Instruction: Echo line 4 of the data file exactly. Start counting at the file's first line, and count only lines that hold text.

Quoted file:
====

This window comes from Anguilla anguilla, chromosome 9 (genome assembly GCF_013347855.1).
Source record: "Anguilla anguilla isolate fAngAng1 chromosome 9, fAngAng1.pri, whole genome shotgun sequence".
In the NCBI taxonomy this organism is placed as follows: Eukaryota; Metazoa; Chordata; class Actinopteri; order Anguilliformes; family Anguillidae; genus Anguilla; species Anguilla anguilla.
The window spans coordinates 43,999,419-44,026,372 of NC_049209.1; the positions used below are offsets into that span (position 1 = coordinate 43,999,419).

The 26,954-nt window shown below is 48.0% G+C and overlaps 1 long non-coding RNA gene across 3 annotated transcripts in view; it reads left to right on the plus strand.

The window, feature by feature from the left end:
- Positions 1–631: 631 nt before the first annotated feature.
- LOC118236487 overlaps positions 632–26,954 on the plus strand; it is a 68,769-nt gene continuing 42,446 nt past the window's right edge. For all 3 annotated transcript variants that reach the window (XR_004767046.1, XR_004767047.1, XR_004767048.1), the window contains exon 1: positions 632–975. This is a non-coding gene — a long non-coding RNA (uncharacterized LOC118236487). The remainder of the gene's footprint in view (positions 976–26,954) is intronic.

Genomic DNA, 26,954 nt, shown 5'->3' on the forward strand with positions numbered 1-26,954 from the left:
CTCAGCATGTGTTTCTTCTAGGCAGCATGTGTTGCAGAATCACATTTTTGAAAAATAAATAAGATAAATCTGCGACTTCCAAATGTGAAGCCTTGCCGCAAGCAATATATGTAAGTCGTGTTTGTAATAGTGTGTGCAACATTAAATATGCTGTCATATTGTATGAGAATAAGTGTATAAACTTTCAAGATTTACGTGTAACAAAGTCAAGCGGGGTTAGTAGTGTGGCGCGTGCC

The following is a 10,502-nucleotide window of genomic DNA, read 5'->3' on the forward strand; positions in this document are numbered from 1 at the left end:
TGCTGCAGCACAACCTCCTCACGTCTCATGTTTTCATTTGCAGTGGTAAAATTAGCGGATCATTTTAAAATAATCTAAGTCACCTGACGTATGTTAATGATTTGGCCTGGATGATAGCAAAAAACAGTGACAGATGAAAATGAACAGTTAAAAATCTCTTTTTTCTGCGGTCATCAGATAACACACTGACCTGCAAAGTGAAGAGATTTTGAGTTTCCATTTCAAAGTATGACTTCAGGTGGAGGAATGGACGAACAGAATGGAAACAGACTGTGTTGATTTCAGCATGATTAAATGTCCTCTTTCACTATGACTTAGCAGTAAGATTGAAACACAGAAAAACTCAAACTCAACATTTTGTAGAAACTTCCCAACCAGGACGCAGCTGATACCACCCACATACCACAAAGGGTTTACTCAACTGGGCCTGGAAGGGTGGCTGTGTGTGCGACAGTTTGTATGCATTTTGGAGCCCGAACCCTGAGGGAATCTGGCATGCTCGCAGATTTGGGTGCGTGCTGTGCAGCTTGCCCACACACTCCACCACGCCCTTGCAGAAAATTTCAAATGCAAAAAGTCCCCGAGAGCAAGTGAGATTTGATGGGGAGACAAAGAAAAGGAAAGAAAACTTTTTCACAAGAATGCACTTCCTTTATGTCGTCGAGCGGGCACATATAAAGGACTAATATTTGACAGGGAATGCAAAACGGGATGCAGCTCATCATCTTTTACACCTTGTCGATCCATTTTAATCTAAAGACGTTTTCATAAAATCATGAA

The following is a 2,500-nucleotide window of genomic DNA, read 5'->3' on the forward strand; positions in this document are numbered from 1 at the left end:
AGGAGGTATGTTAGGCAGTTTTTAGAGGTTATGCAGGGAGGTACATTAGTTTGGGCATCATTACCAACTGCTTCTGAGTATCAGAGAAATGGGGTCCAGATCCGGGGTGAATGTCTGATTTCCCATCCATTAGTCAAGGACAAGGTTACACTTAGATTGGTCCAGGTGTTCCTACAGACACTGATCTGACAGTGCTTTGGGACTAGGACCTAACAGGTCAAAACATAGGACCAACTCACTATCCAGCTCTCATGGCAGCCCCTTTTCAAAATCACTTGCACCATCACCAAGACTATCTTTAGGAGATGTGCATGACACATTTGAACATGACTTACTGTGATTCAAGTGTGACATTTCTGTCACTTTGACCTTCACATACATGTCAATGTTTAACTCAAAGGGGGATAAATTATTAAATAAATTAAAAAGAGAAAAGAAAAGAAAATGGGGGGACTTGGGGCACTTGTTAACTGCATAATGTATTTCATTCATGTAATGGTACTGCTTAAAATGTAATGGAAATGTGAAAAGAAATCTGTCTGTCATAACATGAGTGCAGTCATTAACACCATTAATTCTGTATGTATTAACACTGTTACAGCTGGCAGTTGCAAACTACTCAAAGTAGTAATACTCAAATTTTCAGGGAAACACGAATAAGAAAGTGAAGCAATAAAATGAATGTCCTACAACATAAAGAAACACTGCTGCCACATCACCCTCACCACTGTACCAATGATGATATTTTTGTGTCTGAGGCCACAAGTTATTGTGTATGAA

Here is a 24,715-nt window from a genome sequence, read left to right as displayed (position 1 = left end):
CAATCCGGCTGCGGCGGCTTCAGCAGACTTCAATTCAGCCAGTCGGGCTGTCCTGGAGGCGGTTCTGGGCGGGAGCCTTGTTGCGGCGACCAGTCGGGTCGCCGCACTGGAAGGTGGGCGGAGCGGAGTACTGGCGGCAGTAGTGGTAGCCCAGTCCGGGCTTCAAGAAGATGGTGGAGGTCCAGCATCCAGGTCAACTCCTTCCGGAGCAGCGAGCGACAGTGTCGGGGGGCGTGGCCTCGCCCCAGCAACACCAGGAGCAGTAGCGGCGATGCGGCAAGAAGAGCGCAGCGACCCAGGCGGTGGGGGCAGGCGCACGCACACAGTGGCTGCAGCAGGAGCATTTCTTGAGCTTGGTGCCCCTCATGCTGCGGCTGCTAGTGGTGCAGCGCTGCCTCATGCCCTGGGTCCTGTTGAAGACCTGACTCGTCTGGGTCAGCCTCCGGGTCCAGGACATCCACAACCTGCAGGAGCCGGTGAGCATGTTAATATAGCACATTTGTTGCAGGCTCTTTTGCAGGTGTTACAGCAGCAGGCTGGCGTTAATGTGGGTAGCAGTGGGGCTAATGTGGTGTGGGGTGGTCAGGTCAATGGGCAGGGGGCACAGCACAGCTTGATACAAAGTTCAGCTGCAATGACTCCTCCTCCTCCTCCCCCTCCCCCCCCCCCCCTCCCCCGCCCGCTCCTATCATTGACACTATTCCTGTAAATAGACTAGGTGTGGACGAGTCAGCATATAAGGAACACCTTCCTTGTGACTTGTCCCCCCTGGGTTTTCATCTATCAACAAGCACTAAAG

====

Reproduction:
The window spans coordinates 43,999,419-44,026,372 of NC_049209.1; the positions used below are offsets into that span (position 1 = coordinate 43,999,419).